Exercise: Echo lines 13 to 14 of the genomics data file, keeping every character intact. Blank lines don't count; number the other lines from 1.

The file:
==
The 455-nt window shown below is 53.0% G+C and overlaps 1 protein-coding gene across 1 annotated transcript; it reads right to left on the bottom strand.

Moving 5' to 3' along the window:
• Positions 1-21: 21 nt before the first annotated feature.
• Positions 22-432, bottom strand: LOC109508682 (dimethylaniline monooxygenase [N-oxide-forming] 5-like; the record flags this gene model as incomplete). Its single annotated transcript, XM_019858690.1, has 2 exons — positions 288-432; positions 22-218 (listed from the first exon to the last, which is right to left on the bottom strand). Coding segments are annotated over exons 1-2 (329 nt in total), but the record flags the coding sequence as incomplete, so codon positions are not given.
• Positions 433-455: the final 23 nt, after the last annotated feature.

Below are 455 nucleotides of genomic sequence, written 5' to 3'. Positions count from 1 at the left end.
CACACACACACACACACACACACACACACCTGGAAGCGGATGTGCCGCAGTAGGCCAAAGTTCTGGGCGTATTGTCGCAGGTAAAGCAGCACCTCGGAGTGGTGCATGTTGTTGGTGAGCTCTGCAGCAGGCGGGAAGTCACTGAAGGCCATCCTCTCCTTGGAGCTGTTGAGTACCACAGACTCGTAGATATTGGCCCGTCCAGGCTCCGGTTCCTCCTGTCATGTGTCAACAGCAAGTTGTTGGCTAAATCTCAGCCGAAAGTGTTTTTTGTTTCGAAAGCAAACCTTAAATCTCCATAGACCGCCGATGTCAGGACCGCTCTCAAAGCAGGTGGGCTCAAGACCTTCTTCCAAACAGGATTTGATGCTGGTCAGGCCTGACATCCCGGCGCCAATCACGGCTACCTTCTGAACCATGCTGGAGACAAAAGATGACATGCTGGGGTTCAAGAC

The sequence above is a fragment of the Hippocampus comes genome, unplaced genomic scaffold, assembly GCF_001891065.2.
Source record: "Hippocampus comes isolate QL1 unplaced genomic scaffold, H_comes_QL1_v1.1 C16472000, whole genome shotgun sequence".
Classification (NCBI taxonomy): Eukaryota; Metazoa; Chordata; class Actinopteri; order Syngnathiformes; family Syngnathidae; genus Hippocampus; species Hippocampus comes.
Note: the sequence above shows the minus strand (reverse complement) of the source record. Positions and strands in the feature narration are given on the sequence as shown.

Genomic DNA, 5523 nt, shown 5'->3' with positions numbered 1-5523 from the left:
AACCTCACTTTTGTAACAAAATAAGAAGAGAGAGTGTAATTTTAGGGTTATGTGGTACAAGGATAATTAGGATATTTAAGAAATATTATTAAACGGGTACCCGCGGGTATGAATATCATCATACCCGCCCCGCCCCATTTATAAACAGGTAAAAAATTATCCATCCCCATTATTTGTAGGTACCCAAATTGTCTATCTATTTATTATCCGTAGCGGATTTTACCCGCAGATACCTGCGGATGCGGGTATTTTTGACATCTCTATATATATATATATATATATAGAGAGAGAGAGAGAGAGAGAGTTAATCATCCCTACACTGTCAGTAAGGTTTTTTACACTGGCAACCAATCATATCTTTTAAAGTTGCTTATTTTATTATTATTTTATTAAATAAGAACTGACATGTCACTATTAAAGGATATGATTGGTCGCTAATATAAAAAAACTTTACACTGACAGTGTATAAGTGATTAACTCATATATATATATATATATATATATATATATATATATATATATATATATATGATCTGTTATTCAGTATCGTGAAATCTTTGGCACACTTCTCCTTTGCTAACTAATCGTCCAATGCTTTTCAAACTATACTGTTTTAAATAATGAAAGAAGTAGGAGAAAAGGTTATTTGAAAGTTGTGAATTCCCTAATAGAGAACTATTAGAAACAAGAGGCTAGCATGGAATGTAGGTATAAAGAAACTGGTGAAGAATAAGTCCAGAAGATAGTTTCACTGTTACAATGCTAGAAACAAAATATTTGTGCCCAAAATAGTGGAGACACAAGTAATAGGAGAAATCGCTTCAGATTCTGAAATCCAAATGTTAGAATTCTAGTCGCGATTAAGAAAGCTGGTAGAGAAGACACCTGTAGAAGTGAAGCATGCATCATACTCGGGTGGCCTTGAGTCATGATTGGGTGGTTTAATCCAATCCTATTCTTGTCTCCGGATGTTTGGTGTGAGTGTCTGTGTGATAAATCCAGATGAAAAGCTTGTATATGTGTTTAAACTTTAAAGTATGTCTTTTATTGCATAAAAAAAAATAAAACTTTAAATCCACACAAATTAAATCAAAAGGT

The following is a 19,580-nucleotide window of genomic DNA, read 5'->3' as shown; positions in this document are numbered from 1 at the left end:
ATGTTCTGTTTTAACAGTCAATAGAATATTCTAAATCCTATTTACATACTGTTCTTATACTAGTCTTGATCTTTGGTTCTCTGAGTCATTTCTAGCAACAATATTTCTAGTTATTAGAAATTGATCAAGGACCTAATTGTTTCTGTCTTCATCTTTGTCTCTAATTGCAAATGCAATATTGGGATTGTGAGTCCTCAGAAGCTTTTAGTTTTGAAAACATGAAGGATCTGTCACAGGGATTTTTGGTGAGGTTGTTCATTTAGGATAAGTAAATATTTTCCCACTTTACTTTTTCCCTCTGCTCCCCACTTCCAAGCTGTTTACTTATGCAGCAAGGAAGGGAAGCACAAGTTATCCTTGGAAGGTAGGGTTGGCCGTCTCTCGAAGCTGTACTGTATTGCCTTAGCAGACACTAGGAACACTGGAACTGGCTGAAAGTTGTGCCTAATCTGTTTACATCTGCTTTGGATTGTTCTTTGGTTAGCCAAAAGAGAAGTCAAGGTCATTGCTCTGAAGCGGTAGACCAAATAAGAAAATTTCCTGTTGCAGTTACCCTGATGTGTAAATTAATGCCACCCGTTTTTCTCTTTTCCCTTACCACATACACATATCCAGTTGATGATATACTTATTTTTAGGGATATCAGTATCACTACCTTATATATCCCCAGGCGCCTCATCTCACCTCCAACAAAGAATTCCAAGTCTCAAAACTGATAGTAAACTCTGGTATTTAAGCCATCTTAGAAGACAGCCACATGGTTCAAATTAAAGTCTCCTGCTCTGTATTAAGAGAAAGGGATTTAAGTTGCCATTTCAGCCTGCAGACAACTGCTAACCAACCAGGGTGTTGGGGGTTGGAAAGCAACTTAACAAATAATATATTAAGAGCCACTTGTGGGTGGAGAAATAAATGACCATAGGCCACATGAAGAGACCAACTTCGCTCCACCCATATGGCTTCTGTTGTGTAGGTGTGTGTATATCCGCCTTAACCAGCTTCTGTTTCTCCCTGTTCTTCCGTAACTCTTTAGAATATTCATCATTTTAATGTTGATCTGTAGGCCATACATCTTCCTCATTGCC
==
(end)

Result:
AACCTCACTTTTGTAACAAAATAAGAAGAGAGAGTGTAATTTTAGGGTTATGTGGTACAAGGATAATTAGGATATTTAAGAAATATTATTAAACGGGTACCCGCGGGTATGAATATCATCATACCCGCCCCGCCCCATTTATAAACAGGTAAAAAATTATCCATCCCCATTATTTGTAGGTACCCAAATTGTCTATCTATTTATTATCCGTAGCGGATTTTACCCGCAGATACCTGCGGATGCGGGTATTTTTGACATCTCTATATATATATATATATATATAGAGAGAGAGAGAGAGAGAGAGTTAATCATCCCTACACTGTCAGTAAGGTTTTTTACACTGGCAACCAATCATATCTTTTAAAGTTGCTTATTTTATTATTATTTTATTAAATAAGAACTGACATGTCACTATTAAAGGATATGATTGGTCGCTAATATAAAAAAACTTTACACTGACAGTGTATAAGTGATTAACTCATATATATATATATATATATATATATATATATATATATATATATATATATGATCTGTTATTCAGTATCGTGAAATCTTTGGCACACTTCTCCTTTGCTAACTAATCGTCCAATGCTTTTCAAACTATACTGTTTTAAATAATGAAAGAAGTAGGAGAAAAGGTTATTTGAAAGTTGTGAATTCCCTAATAGAGAACTATTAGAAACAAGAGGCTAGCATGGAATGTAGGTATAAAGAAACTGGTGAAGAATAAGTCCAGAAGATAGTTTCACTGTTACAATGCTAGAAACAAAATATTTGTGCCCAAAATAGTGGAGACACAAGTAATAGGAGAAATCGCTTCAGATTCTGAAATCCAAATGTTAGAATTCTAGTCGCGATTAAGAAAGCTGGTAGAGAAGACACCTGTAGAAGTGAAGCATGCATCATACTCGGGTGGCCTTGAGTCATGATTGGGTGGTTTAATCCAATCCTATTCTTGTCTCCGGATGTTTGGTGTGAGTGTCTGTGTGATAAATCCAGATGAAAAGCTTGTATATGTGTTTAAACTTTAAAGTATGTCTTTTATTGCATAAAAAAAAATAAAACTTTAAATCCACACAAATTAAATCAAAAGGT

The following is a 19,580-nucleotide window of genomic DNA, read 5'->3' as shown; positions in this document are numbered from 1 at the left end: